There are no easy answers to such questions and if nothing else, as Mbongiseni Buthelezi puts it in his perceptive epilogue: “These volumes show us that we know neither enough about the past before colonialism nor about the ways in which local institutions were reshaped in the early years of colonialism to suit a form of indirect colonial rule.”

“We need more investigation into the longer past because the more we know about the forms of social organisation, leadership, relations between neighbours and so on that existed prior to the advent of European settlement, the better we give back to the present and future their pasts.”

Tribing and Untribing the Archive marks both a beginning of that process and a challenge to the current political order.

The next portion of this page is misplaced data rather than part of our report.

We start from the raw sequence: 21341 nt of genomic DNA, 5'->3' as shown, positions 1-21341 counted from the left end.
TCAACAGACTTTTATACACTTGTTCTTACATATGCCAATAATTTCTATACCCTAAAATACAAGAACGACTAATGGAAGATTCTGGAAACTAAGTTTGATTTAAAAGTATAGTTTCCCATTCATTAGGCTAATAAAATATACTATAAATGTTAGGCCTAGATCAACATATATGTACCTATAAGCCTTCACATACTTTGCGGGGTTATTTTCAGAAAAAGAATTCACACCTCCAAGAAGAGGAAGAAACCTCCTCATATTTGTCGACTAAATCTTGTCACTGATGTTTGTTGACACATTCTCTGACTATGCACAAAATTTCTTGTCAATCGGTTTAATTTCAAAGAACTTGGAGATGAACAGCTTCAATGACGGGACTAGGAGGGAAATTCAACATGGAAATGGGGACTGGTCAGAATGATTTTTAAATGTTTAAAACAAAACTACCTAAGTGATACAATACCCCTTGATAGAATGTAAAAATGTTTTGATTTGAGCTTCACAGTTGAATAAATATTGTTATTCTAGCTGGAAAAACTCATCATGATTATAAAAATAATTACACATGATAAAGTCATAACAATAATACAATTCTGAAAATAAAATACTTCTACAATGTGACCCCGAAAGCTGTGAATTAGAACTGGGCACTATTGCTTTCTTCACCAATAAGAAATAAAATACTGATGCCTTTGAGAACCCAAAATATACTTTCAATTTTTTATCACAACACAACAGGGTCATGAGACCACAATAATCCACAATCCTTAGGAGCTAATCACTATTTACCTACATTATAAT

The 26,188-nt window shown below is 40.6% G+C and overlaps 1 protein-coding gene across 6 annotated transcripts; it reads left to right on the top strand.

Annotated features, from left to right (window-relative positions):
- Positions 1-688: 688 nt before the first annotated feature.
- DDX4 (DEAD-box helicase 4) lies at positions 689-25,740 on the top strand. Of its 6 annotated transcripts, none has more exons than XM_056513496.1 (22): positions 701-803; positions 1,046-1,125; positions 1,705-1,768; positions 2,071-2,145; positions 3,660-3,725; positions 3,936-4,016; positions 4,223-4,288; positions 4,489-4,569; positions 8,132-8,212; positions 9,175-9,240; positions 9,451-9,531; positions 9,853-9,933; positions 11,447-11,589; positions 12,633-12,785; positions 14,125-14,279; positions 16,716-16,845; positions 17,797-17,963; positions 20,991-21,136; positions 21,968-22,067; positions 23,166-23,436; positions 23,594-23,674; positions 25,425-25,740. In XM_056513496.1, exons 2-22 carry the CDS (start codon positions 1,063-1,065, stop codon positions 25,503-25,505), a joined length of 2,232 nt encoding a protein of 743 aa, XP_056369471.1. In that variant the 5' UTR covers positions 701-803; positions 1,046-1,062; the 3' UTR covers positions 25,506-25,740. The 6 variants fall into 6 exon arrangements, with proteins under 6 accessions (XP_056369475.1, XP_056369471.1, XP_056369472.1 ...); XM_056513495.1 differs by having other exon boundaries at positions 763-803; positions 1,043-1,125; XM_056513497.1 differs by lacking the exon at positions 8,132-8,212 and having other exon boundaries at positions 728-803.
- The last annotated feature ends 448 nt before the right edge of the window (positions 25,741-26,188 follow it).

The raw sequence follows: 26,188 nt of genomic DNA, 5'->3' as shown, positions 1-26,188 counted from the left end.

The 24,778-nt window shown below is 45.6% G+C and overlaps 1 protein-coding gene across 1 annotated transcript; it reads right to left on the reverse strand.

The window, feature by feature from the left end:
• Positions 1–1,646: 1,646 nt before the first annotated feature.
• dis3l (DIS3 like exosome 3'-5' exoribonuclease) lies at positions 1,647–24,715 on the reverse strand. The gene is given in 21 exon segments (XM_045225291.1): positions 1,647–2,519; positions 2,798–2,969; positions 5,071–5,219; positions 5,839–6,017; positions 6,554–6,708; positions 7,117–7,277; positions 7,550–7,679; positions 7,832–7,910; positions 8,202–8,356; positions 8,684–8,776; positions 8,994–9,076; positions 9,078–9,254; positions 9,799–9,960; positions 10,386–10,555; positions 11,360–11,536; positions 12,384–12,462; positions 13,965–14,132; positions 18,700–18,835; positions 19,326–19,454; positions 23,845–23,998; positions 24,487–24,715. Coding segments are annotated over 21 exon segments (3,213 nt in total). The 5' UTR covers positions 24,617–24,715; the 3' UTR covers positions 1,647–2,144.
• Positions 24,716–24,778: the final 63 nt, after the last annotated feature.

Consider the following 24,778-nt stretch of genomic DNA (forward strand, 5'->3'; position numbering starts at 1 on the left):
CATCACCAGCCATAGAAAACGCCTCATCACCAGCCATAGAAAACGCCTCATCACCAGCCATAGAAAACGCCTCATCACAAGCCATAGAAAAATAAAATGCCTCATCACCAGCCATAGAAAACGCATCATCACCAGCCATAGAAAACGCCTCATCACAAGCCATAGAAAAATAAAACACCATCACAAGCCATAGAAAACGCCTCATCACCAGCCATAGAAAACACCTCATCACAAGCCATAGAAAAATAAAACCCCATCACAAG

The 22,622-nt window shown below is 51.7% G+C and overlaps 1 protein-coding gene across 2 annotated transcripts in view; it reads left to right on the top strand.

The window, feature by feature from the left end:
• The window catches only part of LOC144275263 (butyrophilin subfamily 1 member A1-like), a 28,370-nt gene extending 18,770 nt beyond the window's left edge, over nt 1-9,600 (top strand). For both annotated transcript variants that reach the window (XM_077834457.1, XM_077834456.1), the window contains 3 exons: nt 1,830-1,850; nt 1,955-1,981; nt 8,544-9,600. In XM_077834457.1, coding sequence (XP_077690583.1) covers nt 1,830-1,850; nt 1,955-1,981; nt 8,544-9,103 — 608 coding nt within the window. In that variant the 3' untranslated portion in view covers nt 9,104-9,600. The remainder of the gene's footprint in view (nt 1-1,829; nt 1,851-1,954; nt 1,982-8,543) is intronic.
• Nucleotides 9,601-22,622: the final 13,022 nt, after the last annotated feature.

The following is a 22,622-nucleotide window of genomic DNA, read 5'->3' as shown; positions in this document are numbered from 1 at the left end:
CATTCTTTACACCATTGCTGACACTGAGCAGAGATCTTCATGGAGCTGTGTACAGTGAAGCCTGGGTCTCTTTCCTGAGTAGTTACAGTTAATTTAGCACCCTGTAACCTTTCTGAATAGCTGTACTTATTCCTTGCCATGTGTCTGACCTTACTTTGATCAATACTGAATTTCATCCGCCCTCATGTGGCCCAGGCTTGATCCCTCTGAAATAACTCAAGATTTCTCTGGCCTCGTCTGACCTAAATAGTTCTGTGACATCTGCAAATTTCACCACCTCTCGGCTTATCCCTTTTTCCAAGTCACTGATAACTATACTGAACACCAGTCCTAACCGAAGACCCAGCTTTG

Tribing and Untribing the Archive

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John Trengove Discusses iBhokhwe, His Film Based on Part of Thando Mgqolozana’s A Man Who Is Not A Man

A Man Who is Not a ManWhile doing research for his short film partially based on Thando Mgqolozana’s A Man Who Is Not a Man, John Trengove learned that there is a belief that traditional circumcision has the power to “cure” homosexuality.

During interviews with gay Xhosa men, Trengrove was told that homosexual initiates are “often neglected or completely abandoned over the period of three weeks, which is supposed to be the healing period after the initiation”. iBhokhwe, his 13-minute film, focuses on a young man abandoned by his elders in a makeshift hut after the ritual.

Sandiso Ngubane of the Mail & Guardian spoke to Trengove about iBhokhwe, which was screened at the Berlinale in Germany last week. Trengove hopes to develop it into a feature film exploring homosexuality and traditional circumcision.

It’s been touted as the first film to explore homosexuality within the context of traditional Xhosa initiation.